The weeks from late October until mid-December always seem to be some of the most hectic of the year, and this is especially true for researchers looking at events like myself. My PhD projects aims at understanding the social and economic impacts of the Paisley urban regeneration programmes. One of the flagships of this investment scheme is the public events programme, and that is thus one of the major cases studied. In a period of only five weeks in duration, four big events are on in Paisley:
The Spree festival,
The Halloween festival,
The Paisley Fireworks extravaganza, and
the Christmas lights switch on.
Halloween is by far the biggest event. 41,000 people (in a town with – generously speaking – some 74,000 inhabitants) participate in a two-day celebration spread out all over town. This also means researchers and consultants administer questionnaires and interviews. My questionnaire revolves around the willingness-to-pay on the demand side, and perceived impact on the supply side.
Measuring willingness to pay for a service which is free of charge indicates the worth of the service provided. Adding this up with travel costs, shopping, and sometimes other costs, shows us what people are willing to spend to experience a night out in Paisley. In this case, a large majority thought that it was important that the event programme was mainly free, but they would still have come if there had been a fee: the fun fair, the only part of the programme where more or less everything had an entrance fee, was the place where most people asked for an increase of the available programme.
Though the demand-side of the survey is arguably the most important, earlier evaluations did not ask local shopkeepers’ opinions (though there are other ways to measure that, such as dialogue with the opinions of the local Business Improvement District). Understanding whether, and which, businesses benefit from the events programme brings an important piece of information to understanding the economic impact on the area. Interestingly, most of the shopkeepers who stated that their business suffered as a result of the closed roads and crowded streets rather than gained from it, said that they still wholeheartedly supported the event programme as such, as it brought life to the town.
The Halloween festival attracts people from all over Scotland, and earlier evaluations show that around 40 % of visitors come from outside of Renfrewshire. In the coming weeks, there will be two events attracting a predominantly ‘Renfrewshirian’ crowd. Performing the same survey with these participants and shopkeepers at smaller, more local events provides an interesting insight in how hosting the sheer volume of 41,000 people affects the community. Is being a big event venue the road forward for Paisley?
Starting in late October, CCSE will host a series of lunchtime seminars on the four themes studied by the centre:
• Arts, cultural diplomacy and soft power
• Place-focused cultural regeneration
• Sport, cultural events and festivals
• Media, communication and digital cultures
These will take place every other week, initially at UWS, Paisley campus. We have invited researchers and professionals tied to the centre, to share their knowledge on these four topics.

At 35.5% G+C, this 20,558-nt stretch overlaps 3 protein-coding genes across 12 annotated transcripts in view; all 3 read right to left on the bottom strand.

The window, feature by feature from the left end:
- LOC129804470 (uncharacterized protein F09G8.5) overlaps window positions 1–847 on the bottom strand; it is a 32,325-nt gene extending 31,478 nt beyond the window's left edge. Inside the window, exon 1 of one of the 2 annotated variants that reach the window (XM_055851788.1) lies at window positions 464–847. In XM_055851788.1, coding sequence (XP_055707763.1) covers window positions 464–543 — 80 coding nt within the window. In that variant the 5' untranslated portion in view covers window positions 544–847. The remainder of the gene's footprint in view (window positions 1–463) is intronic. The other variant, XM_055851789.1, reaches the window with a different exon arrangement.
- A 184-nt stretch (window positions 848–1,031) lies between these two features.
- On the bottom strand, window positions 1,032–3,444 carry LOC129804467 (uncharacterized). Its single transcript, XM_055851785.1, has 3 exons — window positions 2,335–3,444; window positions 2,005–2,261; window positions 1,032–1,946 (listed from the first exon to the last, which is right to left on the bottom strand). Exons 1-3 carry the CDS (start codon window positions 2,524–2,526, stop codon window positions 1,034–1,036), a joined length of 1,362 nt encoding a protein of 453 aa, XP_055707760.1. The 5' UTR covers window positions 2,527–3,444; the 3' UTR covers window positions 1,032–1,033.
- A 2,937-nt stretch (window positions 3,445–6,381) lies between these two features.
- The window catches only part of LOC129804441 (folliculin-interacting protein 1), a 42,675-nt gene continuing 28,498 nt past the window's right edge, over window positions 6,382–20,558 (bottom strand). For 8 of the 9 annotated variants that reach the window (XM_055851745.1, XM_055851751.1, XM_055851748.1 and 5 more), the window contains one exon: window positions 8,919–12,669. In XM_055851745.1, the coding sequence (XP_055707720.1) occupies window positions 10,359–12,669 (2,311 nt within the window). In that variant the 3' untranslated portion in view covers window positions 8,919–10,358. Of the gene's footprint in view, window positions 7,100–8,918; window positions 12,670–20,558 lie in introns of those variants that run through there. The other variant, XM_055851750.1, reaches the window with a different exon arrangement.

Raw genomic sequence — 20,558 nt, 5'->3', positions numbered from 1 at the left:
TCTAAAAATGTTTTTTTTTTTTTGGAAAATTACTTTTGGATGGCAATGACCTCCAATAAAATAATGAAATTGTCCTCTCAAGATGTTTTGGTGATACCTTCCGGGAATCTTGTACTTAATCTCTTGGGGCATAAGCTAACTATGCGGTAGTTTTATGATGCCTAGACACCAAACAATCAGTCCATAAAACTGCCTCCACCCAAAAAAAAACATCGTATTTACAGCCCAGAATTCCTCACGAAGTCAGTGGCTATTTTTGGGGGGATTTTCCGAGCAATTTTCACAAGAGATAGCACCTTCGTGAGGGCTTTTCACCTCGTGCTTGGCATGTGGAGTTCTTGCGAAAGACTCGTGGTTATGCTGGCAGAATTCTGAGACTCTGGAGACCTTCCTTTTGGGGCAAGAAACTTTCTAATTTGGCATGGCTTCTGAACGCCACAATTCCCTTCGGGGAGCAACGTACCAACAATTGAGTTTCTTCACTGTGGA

Each seminar will consist of a number of short presentations on related subjects. The seminars are managed and organised by the CCSE PhD Student team, Lan Pham, Conor Wilson and Niclas Hell.
My PhD revolves around the discipline of Creative Economics, which sounds like a euphemism for financial crime. Its first commandment may be Richard Florida’s statement “Access to talented and creative people is to modern business what access to coal and iron once was”
This was hardly a radical statement when first uttered in 2002 and even less so in 2019. Reviving de-industrialised “coal and iron” towns by means of investing in creative industries and culture has been the explicit policy of many local governments in Europe and the world for the last 40 years.
The notion that creative output is a motor of economic growth is easily demonstrated numerically: the creative industries grow faster than other parts of the economy (44.8 % increased value added 2010-2016 compared to average of 22.7 %), and the output per employee grows faster, too. Investing in creative business is à la mode like never before. A high concentration of design firms and cultural institutions brings economic multiplier effects: jobs are created in retail, construction, and tourism. Public and private revenues rise. Successful transformations can help old industry towns regenerate.
However, there are some well-known side effects. First of all, property development and increasing property value brings gentrification. Gentrification may be alluring to local government: gentrified areas experience less violence, the inhabitants pay higher income taxes, and the taxable property values rise accordingly. Private businesses are often eager to invest in developing areas targeted at wealthy prospective homeowners. One local example of this would be the newly constructed Cotton Street houses in Paisley which sold out quickly despite (or due to) being in the upper price range for Paisley flats.
Regeneration by gentrification may exclude a large portion of the people living in the area in the first place – which the projects were aimed at helping. Instead, they could face further marginalisation and displacement.